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Latest & greatest articles for knee replacement
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45-day mortality after 467 779 kneereplacements for osteoarthritis from the National Joint Registry for England and Wales: an observational study. Understanding the risk factors for early death after kneereplacement could help to reduce the risk of mortality after this procedure. We assessed secular trends in death within 45 days of kneereplacement for osteoarthritis in England and Wales, with the aim of investigating whether any change that we recorded could be explained by alterations (...) in modifiable perioperative factors.We took data for kneereplacements done for osteoarthritis in England and Wales between April 1, 2003, and Dec 31, 2011, from the National Joint Registry for England and Wales. Patient identifiers were used to link these data to the national mortality database and the Hospital Episode Statistics database to obtain details of death, sociodemographics, and comorbidity. We assessed mortality within 45 days by Kaplan-Meier analysis and assessed the role of patient
Functional outcome and alignment in computer-assisted and conventionally operated total kneereplacements: a multicentre parallel-group randomised controlled trial We performed a randomised controlled trial comparing computer-assisted surgery (CAS) with conventional surgery (CONV) in total kneereplacement (TKR). Between 2009 and 2011 a total of 192 patients with a mean age of 68 years (55 to 85) with osteoarthritis or arthritic disease of the knee were recruited from four Norwegian hospitals (...) . At three months follow-up, functional results were marginally better for the CAS group. Mean differences (MD) in favour of CAS were found for the Knee Society function score (MD: 5.9, 95% confidence interval (CI) 0.3 to 11.4, p = 0.039), the Knee Injury and Osteoarthritis Outcome Score (KOOS) subscales for 'pain' (MD: 7.7, 95% CI 1.7 to 13.6, p = 0.012), 'sports' (MD: 13.5, 95% CI 5.6 to 21.4, p = 0.001) and 'quality of life' (MD: 7.2, 95% CI 0.1 to 14.3, p = 0.046). At one-year follow-up, differences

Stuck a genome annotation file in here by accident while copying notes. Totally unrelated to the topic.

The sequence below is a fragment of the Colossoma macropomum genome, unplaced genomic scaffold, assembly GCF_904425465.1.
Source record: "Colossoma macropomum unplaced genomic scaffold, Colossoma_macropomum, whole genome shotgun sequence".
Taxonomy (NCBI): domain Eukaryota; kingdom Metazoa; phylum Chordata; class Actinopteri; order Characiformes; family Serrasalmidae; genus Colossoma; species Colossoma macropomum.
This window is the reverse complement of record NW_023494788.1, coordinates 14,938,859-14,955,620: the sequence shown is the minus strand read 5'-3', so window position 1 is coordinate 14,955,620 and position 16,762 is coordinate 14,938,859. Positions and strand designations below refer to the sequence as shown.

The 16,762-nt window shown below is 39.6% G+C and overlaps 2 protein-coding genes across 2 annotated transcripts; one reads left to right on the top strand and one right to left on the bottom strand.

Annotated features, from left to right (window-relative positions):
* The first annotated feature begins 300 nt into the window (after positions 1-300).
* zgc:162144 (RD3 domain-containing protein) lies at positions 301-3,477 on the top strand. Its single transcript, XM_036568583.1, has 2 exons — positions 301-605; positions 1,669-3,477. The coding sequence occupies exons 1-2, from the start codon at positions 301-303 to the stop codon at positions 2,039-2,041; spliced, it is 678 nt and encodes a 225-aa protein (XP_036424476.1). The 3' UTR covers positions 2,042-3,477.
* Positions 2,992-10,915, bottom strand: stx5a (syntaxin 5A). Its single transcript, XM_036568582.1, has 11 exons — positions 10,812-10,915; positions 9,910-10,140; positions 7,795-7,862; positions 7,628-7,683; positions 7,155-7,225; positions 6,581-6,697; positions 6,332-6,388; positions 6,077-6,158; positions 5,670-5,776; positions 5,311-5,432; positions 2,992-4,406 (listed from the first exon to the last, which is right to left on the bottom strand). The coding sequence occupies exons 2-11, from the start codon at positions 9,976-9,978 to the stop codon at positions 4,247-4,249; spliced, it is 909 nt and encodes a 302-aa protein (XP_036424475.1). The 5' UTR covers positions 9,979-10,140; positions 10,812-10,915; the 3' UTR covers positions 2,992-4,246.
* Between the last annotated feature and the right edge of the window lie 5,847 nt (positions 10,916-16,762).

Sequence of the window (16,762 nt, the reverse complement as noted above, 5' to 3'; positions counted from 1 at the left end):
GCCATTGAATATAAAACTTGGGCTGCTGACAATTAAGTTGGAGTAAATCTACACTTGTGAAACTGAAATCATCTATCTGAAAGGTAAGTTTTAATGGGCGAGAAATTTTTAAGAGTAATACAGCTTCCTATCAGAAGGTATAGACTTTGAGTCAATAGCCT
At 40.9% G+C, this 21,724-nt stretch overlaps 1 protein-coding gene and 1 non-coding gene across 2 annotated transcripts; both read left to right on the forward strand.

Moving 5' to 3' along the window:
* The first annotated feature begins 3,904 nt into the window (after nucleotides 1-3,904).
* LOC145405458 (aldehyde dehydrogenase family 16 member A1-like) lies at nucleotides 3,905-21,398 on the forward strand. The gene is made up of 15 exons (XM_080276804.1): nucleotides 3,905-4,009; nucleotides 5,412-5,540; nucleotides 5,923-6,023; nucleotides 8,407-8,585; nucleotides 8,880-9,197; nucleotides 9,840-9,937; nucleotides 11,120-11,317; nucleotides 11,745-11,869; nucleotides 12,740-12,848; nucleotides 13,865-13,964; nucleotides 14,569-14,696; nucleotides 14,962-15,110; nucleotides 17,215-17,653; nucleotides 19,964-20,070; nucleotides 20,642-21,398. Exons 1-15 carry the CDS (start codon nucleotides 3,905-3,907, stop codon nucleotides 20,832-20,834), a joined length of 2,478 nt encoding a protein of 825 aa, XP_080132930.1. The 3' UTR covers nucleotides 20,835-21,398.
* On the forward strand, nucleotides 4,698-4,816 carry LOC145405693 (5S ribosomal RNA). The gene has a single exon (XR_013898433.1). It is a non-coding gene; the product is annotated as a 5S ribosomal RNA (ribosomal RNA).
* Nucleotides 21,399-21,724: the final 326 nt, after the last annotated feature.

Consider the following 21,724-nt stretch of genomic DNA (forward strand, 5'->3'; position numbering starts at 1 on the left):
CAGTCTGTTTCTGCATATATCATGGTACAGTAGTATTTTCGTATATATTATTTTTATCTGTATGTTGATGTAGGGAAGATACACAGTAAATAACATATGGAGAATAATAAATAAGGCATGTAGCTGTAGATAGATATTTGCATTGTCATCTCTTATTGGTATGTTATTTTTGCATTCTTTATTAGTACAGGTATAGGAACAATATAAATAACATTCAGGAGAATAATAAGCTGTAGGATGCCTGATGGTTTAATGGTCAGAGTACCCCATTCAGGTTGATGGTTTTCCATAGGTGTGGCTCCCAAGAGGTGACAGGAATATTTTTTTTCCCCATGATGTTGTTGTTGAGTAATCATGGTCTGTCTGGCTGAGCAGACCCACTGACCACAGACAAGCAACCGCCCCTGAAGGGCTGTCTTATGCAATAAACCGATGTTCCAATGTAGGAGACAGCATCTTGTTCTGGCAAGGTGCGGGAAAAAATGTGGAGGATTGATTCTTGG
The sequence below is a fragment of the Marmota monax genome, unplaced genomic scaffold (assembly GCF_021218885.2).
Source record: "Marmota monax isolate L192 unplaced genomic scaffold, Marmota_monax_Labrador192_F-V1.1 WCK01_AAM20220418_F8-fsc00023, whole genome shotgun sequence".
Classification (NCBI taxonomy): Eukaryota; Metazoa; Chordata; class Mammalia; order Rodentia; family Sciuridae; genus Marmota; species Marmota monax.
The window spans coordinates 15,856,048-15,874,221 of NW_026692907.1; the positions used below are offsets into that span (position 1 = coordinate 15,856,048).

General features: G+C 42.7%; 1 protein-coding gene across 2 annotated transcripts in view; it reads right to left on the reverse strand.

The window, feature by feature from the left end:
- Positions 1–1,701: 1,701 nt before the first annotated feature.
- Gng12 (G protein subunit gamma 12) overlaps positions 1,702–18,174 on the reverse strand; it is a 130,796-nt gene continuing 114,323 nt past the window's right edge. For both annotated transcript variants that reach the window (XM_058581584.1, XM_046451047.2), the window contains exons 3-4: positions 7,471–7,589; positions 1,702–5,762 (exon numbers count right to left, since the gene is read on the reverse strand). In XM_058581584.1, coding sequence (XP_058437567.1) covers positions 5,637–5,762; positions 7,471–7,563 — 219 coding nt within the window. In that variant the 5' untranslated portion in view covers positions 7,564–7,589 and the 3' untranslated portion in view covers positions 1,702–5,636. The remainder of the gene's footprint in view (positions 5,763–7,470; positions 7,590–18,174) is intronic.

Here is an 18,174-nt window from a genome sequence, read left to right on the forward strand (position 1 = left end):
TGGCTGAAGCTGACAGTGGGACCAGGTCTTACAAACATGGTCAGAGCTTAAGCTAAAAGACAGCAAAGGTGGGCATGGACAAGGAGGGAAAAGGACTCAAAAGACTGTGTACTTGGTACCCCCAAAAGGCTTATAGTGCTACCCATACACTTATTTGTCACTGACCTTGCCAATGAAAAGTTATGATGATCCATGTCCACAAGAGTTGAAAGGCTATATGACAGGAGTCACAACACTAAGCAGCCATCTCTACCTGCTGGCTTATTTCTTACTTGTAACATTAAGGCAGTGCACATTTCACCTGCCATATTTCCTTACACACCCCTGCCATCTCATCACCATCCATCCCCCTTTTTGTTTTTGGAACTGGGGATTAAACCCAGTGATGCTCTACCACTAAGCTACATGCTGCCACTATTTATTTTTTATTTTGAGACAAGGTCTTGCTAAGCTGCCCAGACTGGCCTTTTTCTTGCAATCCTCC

Update on Physiotherapy Rehabilitation After Total Knee or Hip Replacement Update on physiotherapy rehabilitation after total knee or hip replacement Update on physiotherapy rehabilitation after total knee or hip replacement Ontario Health Technology Advisory Committee Record Status This is a bibliographic record of a published health technology assessment from a member of INAHTA. No evaluation of the quality of this assessment has been made for the HTA database. Citation Ontario Health (...) Technology Advisory Committee. Update on physiotherapy rehabilitation after total knee or hip replacement. Toronto: Health Quality Ontario (HQO). OHTAC Recommendation. 2014 Authors' conclusions OHTAC recommends the health system support the move towards community-based physiotherapy after primary total knee or hip replacement and discharge from acute care. In regards to location of physiotherapy within the community, the health system should allow for flexibility, depending on the local care context
Aspirin for VTE prophylaxis in hip and kneereplacement surgery Aspirin for VTE prophylaxis in hip and kneereplacement surgery Aspirin for VTE prophylaxis in hip and kneereplacement surgery Mitchell MD, Williams K Record Status This is a bibliographic record of a published health technology assessment. No evaluation of the quality of this assessment has been made for the HTA database. Citation Mitchell MD, Williams K. Aspirin for VTE prophylaxis in hip and kneereplacement surgery (...) . Philadelphia: Center for Evidence-based Practice (CEP). 2014 Final publication URL Indexing Status Subject indexing assigned by CRD MeSH Arthroplasty, Replacement, Hip; Arthroplasty, Replacement, Knee; Aspirins; Venous Thromboembolism Language Published English Country of organisation United States English summary An English language summary is available. Address for correspondence Center for Evidence-based Practice, University of Pennsylvania Health System, 3535 Market St. Suite 50, Philadelphia PA 19104
Increased risk of revision for high flexion total kneereplacement with thicker tibial liners The outcome of total kneereplacement (TKR) using components designed to increase the range of flexion is not fully understood. The short- to mid-term risk of aseptic revision in high flexion TKR was evaluated. The endpoint of the study was aseptic revision and the following variables were investigated: implant design (high flexion vs non-high flexion), the thickness of the tibial insert (≤ 14 mm vs (...) > 14 mm), cruciate ligament (posterior stabilised (PS) vs cruciate retaining), mobility (fixed vs rotating), and the manufacturer (Zimmer, Smith & Nephew and DePuy). Covariates included patient, implant, surgeon and hospital factors. Marginal Cox proportional hazard models were used. In a cohort of 64 000 TKRs, high flexion components were used in 8035 (12.5%). The high flexion knees with tibial liners of thickness > 14 mm had a density of revision of 1.45/100 years of observation, compared